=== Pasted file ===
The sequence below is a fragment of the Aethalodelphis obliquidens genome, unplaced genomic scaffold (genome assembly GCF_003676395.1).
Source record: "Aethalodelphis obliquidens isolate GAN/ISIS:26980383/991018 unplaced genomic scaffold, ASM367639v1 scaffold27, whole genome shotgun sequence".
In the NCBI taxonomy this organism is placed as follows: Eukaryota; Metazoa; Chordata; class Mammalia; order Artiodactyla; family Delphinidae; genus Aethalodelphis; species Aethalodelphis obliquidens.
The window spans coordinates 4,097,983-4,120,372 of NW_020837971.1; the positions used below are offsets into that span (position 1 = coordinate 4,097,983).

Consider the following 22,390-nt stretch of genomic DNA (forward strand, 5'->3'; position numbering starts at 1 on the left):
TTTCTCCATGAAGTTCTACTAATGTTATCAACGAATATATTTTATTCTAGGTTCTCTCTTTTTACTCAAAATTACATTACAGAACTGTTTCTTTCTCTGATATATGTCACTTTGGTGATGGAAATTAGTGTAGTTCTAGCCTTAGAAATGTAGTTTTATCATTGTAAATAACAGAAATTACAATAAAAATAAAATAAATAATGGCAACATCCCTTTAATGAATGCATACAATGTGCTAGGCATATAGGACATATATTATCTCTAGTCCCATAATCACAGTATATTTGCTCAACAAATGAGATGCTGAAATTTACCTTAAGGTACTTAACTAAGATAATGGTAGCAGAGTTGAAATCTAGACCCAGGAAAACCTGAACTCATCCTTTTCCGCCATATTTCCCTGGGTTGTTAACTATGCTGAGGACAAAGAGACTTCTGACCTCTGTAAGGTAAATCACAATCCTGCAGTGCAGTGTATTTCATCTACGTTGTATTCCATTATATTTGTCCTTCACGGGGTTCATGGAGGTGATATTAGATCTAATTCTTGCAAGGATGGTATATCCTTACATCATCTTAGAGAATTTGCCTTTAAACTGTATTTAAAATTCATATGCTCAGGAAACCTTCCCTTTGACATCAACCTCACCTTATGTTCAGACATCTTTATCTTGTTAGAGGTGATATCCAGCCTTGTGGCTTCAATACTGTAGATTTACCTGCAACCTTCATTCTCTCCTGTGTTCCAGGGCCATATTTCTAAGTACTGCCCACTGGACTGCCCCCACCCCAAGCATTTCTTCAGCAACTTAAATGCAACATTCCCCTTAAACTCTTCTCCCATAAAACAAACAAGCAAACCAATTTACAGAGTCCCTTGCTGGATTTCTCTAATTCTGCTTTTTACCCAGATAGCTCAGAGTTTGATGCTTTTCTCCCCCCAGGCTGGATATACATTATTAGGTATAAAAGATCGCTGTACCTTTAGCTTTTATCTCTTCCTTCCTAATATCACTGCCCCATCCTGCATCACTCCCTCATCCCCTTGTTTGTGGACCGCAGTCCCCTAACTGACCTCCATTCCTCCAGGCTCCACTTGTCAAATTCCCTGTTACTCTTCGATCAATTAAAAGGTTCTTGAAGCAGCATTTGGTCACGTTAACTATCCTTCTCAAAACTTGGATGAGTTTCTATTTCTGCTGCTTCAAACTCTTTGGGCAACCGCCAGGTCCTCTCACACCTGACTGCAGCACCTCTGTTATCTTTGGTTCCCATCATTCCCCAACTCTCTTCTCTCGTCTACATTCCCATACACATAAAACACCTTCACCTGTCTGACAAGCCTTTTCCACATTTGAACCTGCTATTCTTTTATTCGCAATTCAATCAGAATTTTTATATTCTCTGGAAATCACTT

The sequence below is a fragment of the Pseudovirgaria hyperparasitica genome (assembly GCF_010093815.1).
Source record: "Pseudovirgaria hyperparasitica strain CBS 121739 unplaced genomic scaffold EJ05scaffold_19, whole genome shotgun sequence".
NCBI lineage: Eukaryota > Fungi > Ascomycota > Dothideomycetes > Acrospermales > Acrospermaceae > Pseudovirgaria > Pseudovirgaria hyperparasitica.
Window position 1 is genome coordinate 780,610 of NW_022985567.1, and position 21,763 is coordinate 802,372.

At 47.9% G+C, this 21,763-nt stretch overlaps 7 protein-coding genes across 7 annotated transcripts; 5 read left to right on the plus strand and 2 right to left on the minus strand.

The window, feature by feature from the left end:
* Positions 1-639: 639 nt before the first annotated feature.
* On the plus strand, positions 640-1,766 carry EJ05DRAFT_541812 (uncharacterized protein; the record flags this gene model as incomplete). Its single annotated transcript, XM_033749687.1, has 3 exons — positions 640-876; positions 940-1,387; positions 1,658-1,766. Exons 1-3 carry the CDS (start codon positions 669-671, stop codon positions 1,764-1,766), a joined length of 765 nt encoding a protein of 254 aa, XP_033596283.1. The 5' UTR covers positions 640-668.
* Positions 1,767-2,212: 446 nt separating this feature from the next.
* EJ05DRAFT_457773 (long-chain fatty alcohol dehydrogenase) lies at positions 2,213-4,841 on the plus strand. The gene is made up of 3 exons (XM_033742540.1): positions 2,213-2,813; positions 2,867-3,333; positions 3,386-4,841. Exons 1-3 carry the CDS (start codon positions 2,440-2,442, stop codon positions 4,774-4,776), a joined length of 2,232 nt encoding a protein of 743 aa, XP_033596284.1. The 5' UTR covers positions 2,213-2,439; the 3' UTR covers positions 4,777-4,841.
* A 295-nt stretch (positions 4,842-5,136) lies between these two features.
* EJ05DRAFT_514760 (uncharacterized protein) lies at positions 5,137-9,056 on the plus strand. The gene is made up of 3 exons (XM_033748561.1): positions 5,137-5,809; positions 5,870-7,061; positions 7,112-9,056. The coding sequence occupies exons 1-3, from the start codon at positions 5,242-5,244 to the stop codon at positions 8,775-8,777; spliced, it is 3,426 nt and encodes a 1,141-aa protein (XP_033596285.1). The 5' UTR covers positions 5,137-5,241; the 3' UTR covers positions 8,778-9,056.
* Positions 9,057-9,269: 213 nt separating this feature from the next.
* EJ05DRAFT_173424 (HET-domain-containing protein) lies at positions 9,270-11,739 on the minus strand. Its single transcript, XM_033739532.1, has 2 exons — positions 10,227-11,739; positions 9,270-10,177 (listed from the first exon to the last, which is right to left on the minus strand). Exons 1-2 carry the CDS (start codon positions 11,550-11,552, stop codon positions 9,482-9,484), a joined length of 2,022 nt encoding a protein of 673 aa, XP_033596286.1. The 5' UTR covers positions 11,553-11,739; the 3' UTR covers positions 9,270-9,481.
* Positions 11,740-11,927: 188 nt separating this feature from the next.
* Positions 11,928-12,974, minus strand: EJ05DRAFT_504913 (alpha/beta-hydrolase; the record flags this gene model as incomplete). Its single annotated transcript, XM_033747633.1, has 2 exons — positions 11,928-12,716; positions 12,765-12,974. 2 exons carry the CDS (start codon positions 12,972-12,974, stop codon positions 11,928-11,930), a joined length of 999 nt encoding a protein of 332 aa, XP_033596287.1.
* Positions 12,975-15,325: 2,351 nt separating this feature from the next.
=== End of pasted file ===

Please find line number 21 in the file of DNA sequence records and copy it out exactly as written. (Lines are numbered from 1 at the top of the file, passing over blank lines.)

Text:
* Positions 11,740-11,927: 188 nt separating this feature from the next.